Sociologist Maggie Hagerman has been documenting white kids’ racial attitudes over the last decade and is observing a shift from “I don’t see racism or think racism exists” to “I see racism but I don’t care.”
Her research on the dangers of racial apathy serves as one of the strongest calls for our work at We Stories that we’ve seen.
Psychologist Derald Wing Sue explains this same shift and introduces an important concept: instead of a “conscious desire to hurt,” racial apathy conveys a “failure to help.”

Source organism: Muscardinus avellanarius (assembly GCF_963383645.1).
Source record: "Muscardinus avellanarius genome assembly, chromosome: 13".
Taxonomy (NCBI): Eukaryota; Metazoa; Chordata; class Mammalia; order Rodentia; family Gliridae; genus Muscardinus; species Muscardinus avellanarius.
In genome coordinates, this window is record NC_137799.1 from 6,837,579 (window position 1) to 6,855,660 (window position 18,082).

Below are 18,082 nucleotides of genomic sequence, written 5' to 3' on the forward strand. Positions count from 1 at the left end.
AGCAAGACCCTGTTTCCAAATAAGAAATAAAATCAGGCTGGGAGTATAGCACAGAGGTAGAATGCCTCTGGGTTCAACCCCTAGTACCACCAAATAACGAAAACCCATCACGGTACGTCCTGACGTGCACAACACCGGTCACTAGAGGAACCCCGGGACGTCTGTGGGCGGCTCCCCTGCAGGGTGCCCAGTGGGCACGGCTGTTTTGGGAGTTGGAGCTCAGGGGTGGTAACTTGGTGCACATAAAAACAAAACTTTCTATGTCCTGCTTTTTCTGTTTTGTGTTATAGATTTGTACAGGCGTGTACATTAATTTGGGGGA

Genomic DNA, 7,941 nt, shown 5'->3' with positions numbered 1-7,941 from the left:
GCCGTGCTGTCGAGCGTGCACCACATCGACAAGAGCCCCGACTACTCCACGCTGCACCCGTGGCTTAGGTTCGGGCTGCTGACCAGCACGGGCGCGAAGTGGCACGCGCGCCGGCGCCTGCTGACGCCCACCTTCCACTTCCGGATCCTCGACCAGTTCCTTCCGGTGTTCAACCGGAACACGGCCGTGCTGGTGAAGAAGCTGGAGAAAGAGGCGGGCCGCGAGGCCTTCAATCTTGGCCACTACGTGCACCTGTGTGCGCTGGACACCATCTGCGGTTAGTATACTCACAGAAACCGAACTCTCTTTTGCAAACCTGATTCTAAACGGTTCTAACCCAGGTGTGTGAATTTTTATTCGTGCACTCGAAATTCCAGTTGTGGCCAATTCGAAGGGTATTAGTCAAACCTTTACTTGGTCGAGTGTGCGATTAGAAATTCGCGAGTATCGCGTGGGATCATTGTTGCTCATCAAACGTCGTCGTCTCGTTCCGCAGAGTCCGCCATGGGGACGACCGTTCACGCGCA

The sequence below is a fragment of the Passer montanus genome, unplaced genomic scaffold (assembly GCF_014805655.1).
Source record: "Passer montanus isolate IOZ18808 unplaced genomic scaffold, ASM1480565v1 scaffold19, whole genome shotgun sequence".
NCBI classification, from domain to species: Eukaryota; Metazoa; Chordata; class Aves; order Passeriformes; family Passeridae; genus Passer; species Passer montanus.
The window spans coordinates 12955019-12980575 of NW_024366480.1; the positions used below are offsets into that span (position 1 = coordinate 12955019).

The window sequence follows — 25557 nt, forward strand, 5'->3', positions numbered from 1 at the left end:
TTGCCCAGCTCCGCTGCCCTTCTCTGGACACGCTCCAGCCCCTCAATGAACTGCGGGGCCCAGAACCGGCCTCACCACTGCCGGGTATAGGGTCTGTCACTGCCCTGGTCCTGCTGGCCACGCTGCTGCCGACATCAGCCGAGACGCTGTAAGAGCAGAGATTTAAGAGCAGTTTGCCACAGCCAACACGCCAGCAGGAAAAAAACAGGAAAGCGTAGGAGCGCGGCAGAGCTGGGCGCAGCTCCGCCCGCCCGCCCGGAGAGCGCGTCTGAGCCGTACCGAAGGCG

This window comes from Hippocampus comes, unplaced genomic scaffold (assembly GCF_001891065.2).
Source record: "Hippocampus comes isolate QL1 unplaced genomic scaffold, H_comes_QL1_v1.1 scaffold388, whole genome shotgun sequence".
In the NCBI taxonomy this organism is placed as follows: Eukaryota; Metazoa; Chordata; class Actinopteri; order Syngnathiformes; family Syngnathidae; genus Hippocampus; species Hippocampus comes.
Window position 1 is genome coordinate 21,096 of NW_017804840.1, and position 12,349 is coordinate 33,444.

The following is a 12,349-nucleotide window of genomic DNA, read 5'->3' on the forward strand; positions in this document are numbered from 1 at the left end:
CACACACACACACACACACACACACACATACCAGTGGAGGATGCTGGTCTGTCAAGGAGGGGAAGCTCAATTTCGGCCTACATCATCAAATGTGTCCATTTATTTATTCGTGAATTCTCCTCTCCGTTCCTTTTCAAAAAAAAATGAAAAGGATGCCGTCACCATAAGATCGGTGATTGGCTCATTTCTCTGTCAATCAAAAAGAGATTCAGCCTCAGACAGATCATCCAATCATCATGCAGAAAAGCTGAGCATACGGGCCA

Hagerman explains “that failure is twofold: it is not just a failure of action, it’s a failure of empathy — it’s the failure to even care about the persistence and consequences of racism in the United States. This “failure to help” — this failure to concern oneself with the suffering and humanity of others — is a powerful tool, used to reproduce and perpetuate existing racial oppression.”
This underscores what we know and see and fear. Left unspoken, unpacked, and unchallenged we who are not most impacted (white people) become numb and apathetic. We create a normal that accepts, allows, and perpetuates racism. Our children notice. And they do as we do. They fail to help too.